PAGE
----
Thereafter, the Air National Guard’s formal F-15C/D training unit, the 173rd Fighter Wing based at Kingsley Field in Klamath Falls, Oregon, is scheduled to receive the new type, followed by a first operational unit, the 123rd Fighter Squadron, the “Redhawks,” of the 142nd Fighter Wing, based in Portland, Oregon. This is scheduled to occur in 2023, under plans that you can read more about here. Beyond that, the Massachusettes, Louisana, and California based F-15C/Ds could all potentially transition to the new airframe as well, but the F-35A remains another option for these units. 

Tyler Rogoway

F-15C of the 123rd Fighter Squadron, the “Redhawks,” of the 142nd Fighter Wing, based in Portland, Oregon.

As to what the F-15EX will bring to the Air Force, compared to the older F-15C/Ds, the main difference is under the skin. The Open Mission Systems (OMS) architecture will allow the rapid insertion of the latest aircraft technologies. The F-15EX will also have fly-by-wire flight controls, a new electronic warfare system, advanced cockpit systems — including the new low-profile HUD that was developed for the F-15QA for Qatar, as well as the latest mission systems and software capabilities available for legacy F-15s. You can read more about the F-15EX and its capabilities in this past War Zone story.

Beyond replacing the F-15C/D, the role of which, according to the Air Force is to “gain and maintain air supremacy over the battlefield,” the new F-15EX promises to offer a range of new, potentially transformative capabilities. These could include serving as a “weapon truck” carrying much larger weapons loads than fifth-generation types, as well as physically bigger munitions, such as large hypersonic weapons now in development but unable to be accommodated inside a fifth-generation fighter weapons bay.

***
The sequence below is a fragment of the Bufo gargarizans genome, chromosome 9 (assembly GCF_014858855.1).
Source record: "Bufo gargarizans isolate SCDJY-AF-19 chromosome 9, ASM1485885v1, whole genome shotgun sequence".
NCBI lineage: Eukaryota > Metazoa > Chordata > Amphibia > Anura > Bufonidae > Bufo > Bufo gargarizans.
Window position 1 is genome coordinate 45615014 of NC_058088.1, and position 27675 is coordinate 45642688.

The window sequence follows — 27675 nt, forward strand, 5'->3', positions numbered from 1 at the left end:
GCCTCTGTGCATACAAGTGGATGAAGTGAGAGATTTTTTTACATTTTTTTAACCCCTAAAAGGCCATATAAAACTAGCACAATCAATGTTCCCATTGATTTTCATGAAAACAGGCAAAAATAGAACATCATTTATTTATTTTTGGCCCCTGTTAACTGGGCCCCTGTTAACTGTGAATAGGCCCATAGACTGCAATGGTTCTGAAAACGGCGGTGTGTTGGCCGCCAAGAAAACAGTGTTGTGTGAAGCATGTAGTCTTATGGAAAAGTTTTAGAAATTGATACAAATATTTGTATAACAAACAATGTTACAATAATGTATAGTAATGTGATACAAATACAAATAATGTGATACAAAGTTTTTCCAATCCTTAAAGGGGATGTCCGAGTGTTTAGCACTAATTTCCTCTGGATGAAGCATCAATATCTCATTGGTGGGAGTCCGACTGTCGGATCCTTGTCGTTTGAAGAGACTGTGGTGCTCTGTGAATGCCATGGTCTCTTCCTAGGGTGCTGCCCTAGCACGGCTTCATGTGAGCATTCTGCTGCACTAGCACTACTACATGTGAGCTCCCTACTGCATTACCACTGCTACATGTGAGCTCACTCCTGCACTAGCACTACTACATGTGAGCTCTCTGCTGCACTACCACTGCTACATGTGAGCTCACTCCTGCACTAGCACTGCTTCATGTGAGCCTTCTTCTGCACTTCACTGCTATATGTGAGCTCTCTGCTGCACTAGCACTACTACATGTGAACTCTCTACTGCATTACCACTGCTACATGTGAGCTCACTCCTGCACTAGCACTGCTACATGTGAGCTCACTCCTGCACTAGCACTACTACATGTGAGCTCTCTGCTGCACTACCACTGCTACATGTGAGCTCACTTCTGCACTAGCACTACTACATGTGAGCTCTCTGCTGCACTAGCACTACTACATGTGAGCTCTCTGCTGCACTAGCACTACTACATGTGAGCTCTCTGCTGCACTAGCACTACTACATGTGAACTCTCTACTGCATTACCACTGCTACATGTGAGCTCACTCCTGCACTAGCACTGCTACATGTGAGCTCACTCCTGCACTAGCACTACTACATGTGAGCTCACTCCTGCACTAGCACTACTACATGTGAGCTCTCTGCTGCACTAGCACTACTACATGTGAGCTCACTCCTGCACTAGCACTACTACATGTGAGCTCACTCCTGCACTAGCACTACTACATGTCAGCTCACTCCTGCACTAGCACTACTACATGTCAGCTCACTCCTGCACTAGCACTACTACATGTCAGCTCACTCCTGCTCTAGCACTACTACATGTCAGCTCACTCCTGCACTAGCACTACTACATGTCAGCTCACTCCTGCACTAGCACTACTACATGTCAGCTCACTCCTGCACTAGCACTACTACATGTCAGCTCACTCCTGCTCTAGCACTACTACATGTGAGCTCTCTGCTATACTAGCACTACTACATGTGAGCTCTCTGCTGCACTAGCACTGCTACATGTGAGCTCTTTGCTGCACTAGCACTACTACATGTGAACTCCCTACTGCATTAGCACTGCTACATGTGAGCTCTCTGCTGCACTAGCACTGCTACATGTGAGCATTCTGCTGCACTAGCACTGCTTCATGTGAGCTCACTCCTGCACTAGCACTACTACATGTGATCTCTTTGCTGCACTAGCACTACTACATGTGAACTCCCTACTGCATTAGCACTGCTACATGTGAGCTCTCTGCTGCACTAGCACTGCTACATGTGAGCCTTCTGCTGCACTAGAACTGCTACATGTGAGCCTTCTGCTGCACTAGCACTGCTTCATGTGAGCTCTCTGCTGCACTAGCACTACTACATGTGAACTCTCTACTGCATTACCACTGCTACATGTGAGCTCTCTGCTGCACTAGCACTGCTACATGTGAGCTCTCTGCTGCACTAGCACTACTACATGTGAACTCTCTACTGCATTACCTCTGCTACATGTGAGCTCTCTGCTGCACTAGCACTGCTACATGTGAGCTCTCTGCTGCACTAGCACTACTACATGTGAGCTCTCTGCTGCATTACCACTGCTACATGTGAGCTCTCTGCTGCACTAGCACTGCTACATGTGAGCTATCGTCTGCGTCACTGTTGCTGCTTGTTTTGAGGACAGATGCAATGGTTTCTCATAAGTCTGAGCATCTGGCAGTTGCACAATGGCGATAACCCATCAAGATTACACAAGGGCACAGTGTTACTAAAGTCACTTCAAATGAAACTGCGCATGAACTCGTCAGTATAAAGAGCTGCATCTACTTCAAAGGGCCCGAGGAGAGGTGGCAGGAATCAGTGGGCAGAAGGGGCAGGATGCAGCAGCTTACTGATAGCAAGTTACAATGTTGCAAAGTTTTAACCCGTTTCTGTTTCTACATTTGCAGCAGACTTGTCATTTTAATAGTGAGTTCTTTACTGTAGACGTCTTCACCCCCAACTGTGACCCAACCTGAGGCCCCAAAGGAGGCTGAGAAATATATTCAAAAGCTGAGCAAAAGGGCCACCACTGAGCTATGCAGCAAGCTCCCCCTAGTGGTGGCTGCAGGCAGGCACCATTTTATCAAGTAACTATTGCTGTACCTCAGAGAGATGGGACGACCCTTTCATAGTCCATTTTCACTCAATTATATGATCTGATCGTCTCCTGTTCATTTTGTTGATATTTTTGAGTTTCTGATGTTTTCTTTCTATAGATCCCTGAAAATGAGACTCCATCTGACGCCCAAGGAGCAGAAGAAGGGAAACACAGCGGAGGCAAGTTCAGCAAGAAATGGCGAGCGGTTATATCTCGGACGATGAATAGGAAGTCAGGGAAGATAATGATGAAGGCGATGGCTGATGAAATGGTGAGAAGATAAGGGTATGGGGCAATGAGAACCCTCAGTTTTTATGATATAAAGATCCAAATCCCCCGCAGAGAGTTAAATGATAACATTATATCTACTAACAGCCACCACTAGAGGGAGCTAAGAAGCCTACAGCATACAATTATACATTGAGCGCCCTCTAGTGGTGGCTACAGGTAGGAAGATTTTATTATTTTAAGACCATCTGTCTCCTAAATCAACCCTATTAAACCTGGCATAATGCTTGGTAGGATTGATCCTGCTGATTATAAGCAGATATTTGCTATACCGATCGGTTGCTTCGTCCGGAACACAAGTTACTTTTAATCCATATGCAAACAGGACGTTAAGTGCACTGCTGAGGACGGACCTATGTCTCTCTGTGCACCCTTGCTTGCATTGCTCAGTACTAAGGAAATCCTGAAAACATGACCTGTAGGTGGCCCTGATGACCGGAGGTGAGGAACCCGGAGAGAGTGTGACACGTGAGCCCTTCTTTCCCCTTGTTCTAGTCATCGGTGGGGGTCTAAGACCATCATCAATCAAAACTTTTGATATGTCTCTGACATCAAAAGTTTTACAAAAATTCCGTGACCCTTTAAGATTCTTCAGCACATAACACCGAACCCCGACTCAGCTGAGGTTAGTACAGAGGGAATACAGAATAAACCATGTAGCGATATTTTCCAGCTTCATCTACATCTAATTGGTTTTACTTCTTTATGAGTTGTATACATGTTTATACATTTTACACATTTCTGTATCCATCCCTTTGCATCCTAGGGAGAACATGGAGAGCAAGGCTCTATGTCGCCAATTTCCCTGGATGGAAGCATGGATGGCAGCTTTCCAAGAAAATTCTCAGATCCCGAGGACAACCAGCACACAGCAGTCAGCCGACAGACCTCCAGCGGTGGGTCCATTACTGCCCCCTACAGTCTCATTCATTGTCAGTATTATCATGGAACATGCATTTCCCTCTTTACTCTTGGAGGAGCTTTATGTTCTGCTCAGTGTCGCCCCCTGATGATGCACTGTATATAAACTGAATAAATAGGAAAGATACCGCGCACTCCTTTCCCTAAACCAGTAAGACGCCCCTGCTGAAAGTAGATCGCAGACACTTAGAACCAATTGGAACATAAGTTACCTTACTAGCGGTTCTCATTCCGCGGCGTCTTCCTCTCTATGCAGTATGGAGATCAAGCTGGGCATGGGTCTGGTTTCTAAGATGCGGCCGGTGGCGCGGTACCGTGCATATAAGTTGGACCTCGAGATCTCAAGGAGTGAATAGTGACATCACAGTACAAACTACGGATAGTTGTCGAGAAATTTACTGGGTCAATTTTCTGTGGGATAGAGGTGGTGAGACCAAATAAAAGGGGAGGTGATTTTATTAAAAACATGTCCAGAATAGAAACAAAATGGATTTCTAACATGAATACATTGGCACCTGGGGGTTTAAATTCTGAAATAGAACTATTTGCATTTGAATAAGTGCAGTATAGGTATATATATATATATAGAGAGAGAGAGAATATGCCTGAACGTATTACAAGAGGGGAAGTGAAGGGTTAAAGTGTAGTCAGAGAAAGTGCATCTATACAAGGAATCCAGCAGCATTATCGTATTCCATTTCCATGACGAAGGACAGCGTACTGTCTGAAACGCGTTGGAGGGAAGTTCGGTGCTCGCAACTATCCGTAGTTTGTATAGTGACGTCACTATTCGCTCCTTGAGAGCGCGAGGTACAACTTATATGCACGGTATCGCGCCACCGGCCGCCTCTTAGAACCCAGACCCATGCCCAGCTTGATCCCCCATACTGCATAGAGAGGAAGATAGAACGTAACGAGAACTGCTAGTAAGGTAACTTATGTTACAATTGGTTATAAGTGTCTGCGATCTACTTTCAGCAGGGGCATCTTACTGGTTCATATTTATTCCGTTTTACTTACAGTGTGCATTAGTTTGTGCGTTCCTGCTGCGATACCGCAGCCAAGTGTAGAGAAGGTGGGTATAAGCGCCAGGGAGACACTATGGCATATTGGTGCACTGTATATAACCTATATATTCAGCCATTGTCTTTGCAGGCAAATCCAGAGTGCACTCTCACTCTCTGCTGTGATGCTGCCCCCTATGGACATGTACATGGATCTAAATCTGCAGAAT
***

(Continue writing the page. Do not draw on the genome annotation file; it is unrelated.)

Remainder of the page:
As we mentioned earlier, this kind of versatility could yet open the door to the F-15EX eventually replacing the F-15E Strike Eagle, as well as the F-15C/D. This option, which The War Zone has discussed in the past, would not be without controversy, though, since it could further threaten the Air Force’s longstanding plans to procure 1,763 F-35A airframes. It is noteworthy, however, that the F-15EX will be delivered with a lot of equipment in common with the upgraded F-15E, including the Raytheon AN/APG-82(V)1 Active Electronically Scanned Array (AESA) radar, the new Advanced Display Core Processor (ADCP) II, and the EPAWSS self-protection system.

U.S. AIR FORCES CENTRAL COMMAND/PUBLIC DOMAIN

U.S. Air Force F-15E Strike Eagle.

Outside the United States, Boeing has already offered the F-15EX for export, targeting an Indian Air Force requirement for new fighters, although in that country the aircraft will face competition from multiple other options, not least Boeing’s own F/A-18E/F Super Hornet, which is also in the running and which could potentially knock out the F-15EX.

Whatever path the F-15EX takes once in service with the U.S. Air Force, and potentially with other nations too, the fact that the service will soon start to receive yet another iteration of the venerable Eagle goes to show just how much potential was inherent in that very first F-15A, which took to the skies nearly half a century ago. With the new F-15EXs having a whopping 20,000-hour airframe life, they are likely to serve for well over half a century. 

Author's note: We updated this piece shortly after publishing with Alex Farwell's incredible photos of this historic flight. A huge thanks to him for sharing his work with our readers and make sure you check out all of his awesome shots over on Instagram.

Contact the author: thomas@thedrive.com